Box Woods of Wormsley

21st February 2020

BBC’s Country File has been on-site filming for an episode that features our woodland and in particular our unique Box wood. Did you know that here at Wormsley we have more than 25% of the total Box tree population in the country?

Box isn’t just the hedging that you see in manicured gardens, or those amazing topiary animals we all marvel at in formal gardens - when left to its own devices it develops naturally to grow into large, lush green bushes and like rhododendrons its structural nature means you can actually walk into the middle of the bush!

Box is strong, dense and is the hardest of our native woods, but is extremely slow growing. An 8” plant will take 10 years to reach a meter in height and width. This slow growth gives it a density that makes it a perfect wood to make things from. Country File brought along Jack Darach to explain the properties of Box wood and show examples of its uses, in particular some of the musical instruments he has created from this versatile wood. On the same front, another friend of Wormsley and instrument maker, Tim Cranmore, has recently made the most beautiful treble recorder from our Box and gave the Estate Office the opportunity to see his masterpiece firsthand.

We are proud that some of our original Box woods across the Estate are between 120 and 140 years old and as Box can live up to 500 years there’s plenty more growth to come. But, like everything in nature they have a deadly predator, in the form of the Box Tree Caterpillar. This innocent looking beast can devastate mature plants overnight and could wipe out hundreds of years of history in one sitting so naturally we are doing everything in our powers to protect our precious acres of woods.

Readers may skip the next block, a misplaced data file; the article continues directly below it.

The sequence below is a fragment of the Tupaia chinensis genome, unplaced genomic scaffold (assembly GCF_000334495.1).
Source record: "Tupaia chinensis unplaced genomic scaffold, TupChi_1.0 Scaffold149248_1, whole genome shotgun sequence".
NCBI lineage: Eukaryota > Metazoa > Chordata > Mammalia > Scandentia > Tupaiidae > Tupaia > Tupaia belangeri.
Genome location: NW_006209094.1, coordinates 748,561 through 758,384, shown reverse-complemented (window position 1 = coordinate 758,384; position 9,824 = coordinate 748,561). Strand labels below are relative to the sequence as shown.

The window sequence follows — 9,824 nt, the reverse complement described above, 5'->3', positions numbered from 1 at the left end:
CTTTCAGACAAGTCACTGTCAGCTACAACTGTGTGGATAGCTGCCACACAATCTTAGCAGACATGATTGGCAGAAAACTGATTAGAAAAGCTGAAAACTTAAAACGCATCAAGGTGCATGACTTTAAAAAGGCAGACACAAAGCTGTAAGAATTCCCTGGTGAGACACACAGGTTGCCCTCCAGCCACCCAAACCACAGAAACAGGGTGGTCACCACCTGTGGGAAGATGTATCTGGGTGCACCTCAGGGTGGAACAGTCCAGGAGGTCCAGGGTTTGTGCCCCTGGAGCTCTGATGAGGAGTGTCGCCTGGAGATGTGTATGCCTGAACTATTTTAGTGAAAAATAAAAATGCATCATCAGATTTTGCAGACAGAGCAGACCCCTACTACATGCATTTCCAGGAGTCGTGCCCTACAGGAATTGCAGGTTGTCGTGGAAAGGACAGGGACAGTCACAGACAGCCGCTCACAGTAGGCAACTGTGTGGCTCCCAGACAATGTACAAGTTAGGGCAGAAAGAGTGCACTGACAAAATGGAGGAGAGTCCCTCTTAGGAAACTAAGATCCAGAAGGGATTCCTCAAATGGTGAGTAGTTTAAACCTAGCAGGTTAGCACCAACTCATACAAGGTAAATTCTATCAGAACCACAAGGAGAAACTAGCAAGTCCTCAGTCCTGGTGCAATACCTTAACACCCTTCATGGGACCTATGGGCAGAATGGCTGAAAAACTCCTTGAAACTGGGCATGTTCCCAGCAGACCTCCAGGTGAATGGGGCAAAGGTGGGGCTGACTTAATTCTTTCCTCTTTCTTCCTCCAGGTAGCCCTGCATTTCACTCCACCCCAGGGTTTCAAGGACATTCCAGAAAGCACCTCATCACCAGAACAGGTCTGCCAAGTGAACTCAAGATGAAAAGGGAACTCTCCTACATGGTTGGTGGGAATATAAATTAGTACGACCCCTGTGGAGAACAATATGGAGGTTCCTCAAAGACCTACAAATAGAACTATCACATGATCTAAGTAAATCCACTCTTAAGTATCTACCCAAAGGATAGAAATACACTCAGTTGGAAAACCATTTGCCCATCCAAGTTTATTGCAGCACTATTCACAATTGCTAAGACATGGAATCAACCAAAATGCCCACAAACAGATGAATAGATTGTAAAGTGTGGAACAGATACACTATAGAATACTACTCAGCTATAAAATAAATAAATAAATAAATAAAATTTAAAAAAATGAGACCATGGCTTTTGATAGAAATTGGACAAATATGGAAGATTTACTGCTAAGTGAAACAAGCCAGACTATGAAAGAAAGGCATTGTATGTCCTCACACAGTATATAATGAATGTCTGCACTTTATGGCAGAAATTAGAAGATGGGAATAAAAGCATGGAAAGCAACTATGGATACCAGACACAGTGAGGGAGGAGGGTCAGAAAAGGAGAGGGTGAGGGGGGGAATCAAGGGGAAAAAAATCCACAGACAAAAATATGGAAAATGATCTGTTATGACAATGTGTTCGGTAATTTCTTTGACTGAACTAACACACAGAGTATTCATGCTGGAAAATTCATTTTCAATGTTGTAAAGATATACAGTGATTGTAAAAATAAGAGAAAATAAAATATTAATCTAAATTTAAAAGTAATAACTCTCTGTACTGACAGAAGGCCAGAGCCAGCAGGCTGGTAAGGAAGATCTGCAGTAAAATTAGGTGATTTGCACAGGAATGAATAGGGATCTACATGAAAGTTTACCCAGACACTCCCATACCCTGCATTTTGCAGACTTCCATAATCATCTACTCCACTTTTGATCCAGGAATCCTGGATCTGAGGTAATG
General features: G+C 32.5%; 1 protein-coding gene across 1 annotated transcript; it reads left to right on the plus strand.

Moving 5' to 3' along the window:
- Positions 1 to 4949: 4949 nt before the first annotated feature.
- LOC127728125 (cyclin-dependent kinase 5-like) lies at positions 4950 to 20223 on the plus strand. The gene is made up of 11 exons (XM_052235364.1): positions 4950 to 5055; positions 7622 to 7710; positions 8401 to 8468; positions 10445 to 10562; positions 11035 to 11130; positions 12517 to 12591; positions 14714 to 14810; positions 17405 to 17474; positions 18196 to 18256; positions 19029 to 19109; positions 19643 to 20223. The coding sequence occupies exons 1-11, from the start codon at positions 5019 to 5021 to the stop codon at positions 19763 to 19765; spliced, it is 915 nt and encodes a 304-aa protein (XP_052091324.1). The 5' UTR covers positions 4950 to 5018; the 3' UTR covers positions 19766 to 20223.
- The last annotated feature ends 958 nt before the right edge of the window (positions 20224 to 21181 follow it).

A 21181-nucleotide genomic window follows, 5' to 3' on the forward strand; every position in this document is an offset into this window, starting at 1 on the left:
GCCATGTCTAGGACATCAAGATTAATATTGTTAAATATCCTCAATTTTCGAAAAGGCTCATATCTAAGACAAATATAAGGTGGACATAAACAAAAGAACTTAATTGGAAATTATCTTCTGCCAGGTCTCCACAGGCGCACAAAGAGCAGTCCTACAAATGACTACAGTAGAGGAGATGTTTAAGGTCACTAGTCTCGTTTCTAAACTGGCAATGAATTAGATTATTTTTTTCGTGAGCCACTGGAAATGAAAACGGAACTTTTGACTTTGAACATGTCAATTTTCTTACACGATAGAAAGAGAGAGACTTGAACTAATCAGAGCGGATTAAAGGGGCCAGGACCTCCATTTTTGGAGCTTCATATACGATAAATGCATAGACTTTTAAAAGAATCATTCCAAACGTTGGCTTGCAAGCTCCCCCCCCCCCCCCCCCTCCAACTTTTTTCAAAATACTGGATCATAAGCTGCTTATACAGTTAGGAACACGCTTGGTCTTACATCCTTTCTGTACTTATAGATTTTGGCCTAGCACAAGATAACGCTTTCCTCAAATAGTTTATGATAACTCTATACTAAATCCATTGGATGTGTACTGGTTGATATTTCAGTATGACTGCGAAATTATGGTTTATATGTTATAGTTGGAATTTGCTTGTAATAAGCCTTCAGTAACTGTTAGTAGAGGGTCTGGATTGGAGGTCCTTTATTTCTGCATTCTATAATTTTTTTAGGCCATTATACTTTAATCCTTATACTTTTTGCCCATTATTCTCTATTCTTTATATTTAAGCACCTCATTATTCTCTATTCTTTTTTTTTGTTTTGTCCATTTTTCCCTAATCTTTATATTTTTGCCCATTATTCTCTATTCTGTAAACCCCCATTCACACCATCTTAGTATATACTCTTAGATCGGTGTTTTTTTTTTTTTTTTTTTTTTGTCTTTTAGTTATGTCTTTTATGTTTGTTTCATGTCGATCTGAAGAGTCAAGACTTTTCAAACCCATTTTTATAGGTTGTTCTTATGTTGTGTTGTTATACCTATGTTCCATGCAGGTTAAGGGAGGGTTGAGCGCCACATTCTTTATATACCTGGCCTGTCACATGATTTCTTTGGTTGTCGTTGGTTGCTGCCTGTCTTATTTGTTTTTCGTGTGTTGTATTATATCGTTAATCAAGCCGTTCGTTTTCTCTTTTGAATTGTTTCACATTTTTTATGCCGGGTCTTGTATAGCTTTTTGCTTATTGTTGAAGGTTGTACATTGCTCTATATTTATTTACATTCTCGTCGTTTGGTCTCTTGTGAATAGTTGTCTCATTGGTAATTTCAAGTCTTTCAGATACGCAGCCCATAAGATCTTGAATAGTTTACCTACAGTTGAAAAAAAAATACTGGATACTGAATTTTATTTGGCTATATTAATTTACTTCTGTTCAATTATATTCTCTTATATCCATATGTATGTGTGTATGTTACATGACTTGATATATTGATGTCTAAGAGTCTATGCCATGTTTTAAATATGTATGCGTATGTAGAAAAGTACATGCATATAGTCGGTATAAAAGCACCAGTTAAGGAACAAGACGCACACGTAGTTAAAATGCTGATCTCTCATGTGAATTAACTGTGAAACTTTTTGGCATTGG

For the last 10 years we have also been working with Huw Crompton and The Chiltern Society on a sustainability plan to ensure the ongoing protection and development of the woods at Wormsley for future generations to enjoy. This has seen the planting of over 10 hectares of Box, Juniper and other indigenous plants and this program is set to continue over the coming years.

These new plants will of course take longer than our lifetimes to reach the size and density where they could be used to make instruments but as with everything we do at Wormsley, it’s all about leaving a legacy for future generations.

The program was aired on Sunday 15th December and is still available to watch on BBC iPlayer at: https://www.bbc.co.uk/iplayer/episode/m000cfpr/countryfile-buckinghamshire